Agenda and minutes

Venue: Council Chamber, Civic Offices, Reading

Contact: Richard Woodford - Committee Administrator  Email: richard.woodford@reading.gov.uk

Link: webcast of meeting

Items
No. Item

37.

Minutes pdf icon PDF 81 KB

Minutes of the meeting of the Adult Social Care, Children’s Services and Education Committee held on 14 February 2019.

Minutes:

The Minutes of the meeting held on 14 February 2019 were confirmed as a correct record and signed by the Chair.

38.

Minutes of Other Bodies pdf icon PDF 100 KB

Health and Wellbeing Board – 18 January 2019

Minutes:

The Minutes of the following meeting were submitted:

·         Health and Wellbeing Board – 18 January 2019

39.

Ombudsman Investigation pdf icon PDF 129 KB

A report giving notice of a completed investigation by the Local Government and Social Care Ombudsman into a complaint about the quality of home care provided by the Council’s contractor to the complainant’s late mother-in-law, in particular that the carers failed to call 999 when the subject was ill.

Minutes:

The Director of Adult Social Care and Health Services and the Monitoring Officer submitted a report giving the Committee notice of a completed investigation by the Local Government and Social Care Ombudsman into a complaint about the quality of home care that had been provided by the Council’s contractor to the complainant’s late mother, in particular that the carers had failed to call 999 when the subject had been ill.

The report explained that the Ombudsman had found that injustice had been caused by faults on the part of both the care provider and the Council.  The Ombudsman’s report had been made available for public inspection at the Civic Offices and in the Central Library and had been circulated separately to the members of the Committee.

The home care had been commissioned by Adult Social Care and had been provided by Radis Group under contract to the Council.  The Ombudsman investigation had found that Radis care workers had been late in getting medical attention for a vulnerable woman, with faults in the following specific areas:

·         The carers had not encouraged the subject to move around or use her inhaler;

·         The carers had not visited the subject at lunchtime on the day before she had died, or had dealt properly with the morning carer’s concerns about her health;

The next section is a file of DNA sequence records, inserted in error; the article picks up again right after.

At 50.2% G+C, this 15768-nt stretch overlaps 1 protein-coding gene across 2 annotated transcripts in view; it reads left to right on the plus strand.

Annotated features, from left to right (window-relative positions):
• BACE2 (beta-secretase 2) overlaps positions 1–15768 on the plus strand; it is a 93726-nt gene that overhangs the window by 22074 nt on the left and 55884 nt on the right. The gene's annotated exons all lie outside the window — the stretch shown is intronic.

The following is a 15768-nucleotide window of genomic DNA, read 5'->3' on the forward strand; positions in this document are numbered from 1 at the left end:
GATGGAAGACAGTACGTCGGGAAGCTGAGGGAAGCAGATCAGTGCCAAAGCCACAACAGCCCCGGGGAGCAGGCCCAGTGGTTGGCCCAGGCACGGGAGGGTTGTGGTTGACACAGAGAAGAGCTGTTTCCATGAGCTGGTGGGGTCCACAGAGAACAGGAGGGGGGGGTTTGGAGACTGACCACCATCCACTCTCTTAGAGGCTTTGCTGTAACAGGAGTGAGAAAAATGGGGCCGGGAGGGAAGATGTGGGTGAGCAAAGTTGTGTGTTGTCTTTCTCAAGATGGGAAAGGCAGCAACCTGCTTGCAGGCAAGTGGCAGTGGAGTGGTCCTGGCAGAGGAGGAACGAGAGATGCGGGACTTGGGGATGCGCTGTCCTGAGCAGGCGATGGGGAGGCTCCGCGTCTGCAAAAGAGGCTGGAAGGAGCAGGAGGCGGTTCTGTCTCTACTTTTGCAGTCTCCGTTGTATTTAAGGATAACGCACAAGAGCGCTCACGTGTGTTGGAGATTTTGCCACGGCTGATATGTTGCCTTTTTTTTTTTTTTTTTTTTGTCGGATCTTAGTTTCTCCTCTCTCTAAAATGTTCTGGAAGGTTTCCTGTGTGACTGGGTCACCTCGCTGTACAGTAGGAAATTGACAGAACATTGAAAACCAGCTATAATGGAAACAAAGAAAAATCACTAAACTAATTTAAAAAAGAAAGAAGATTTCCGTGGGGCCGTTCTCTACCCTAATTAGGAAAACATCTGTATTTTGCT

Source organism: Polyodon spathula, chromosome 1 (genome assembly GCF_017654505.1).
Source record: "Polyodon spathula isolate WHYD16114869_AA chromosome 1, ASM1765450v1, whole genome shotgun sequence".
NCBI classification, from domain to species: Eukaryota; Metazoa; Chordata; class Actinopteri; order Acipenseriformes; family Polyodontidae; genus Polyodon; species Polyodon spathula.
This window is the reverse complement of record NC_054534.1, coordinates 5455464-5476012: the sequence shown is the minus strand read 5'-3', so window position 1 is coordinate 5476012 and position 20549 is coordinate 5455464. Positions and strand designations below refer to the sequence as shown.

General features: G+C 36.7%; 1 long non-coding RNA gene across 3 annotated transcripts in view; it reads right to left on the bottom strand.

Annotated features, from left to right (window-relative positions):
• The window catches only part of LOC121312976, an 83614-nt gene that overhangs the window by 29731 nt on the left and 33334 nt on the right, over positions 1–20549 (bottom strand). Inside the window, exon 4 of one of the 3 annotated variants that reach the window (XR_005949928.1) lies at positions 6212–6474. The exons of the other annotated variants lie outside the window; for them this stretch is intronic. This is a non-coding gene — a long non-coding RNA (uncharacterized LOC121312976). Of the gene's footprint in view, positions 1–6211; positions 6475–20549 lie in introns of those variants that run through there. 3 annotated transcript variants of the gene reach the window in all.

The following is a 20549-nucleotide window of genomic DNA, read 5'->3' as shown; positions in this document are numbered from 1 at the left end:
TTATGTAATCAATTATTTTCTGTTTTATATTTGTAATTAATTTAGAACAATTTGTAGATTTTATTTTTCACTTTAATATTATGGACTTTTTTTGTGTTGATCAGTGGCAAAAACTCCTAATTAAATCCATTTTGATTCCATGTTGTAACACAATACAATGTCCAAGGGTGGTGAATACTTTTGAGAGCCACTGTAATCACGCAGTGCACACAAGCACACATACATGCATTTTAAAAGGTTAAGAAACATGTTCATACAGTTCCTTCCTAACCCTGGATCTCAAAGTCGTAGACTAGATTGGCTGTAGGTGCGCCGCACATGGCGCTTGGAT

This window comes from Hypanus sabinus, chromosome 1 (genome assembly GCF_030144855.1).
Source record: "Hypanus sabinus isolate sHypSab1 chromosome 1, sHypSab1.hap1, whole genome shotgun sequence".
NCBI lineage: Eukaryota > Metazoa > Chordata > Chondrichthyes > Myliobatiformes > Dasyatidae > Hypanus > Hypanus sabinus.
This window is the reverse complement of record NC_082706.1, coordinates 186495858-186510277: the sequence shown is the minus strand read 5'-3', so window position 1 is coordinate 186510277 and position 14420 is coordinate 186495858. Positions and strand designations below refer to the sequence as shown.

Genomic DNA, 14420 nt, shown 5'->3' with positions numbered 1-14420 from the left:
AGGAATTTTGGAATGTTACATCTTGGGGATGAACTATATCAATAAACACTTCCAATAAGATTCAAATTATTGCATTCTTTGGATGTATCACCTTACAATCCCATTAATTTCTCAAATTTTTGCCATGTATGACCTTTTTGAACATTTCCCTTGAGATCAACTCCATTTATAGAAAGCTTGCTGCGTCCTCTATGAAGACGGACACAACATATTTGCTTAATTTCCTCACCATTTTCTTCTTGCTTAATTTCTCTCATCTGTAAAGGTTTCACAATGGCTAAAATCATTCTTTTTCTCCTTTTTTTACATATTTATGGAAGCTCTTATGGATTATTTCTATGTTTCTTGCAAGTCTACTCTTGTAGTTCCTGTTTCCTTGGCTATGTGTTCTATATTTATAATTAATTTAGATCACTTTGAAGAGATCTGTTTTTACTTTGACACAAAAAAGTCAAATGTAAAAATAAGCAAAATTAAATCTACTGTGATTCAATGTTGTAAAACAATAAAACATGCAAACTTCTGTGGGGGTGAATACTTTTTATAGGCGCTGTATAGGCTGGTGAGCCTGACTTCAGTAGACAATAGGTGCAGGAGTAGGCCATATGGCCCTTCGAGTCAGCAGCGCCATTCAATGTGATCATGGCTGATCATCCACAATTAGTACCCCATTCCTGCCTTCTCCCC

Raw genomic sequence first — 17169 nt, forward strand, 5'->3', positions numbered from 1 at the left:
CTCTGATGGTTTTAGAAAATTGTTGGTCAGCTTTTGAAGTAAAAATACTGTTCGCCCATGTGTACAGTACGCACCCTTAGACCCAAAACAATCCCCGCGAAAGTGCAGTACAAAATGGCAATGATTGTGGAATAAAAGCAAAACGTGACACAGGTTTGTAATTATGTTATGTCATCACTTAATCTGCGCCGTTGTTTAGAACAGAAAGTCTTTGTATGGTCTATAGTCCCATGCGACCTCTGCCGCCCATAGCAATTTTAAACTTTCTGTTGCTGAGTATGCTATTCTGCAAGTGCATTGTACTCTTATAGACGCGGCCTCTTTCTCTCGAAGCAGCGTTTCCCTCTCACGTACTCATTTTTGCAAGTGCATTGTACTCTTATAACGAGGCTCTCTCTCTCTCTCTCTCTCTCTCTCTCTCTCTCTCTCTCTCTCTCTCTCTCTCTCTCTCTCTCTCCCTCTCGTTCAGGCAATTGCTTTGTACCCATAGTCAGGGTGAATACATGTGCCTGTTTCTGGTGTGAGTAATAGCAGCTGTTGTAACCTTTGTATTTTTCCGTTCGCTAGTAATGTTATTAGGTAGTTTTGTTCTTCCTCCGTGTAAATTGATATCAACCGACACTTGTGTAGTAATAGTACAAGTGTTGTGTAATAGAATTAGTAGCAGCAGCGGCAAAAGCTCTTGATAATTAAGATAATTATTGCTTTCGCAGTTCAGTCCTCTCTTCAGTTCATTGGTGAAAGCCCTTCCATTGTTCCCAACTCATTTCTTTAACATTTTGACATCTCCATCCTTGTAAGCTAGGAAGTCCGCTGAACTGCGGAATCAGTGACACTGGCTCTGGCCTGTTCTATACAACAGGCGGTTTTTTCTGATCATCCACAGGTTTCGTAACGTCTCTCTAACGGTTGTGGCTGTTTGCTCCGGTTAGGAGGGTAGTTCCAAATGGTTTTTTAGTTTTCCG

·         The carers had failed to call 999 on the evening of the same day, or to follow Radis’s own emergency procedures;

·         The recording of the carers’ discussions with the subject with Radis management was not flawed and incomplete;

·         The investigation of the subsequent complaints had been flawed in procedural and safeguarding terms, had failed to establish that the provider had not followed their own emergency procedures and the outcome had not been reported back to the complainant by the Council.

The report set out the response of both the Council and Radis to the Ombudsman’s investigation, and his proposed remedy, which had been fully accepted by the Council.  The action that had been taken by Adult Social Care to implement the Local Ombudsman’s recommendations, and remedy the faults to the complainant and his family, were set out in the report.

At the invitation of the Chair, Paula Hoggarth, Group Operations Director Radis Group, addressed the Committee and answered questions.

Resolved –

(1)     That the Ombudsman’s finding of faults (maladministration) by both the Council and the Council’s home care provider, Radis, be noted;

(2)     That the action being taken to remedy the injustice experienced by the subject’s family as a result of these faults, as recommended by the Local Ombudsman, be endorsed, as follows:

(a)     The Council had:

·         Apologised to the complainant for the distress caused by the faults identified

·         Is discussing with him whether he wishes the Council to provide a lasting tribute (such as planting a tree) in memory of the subject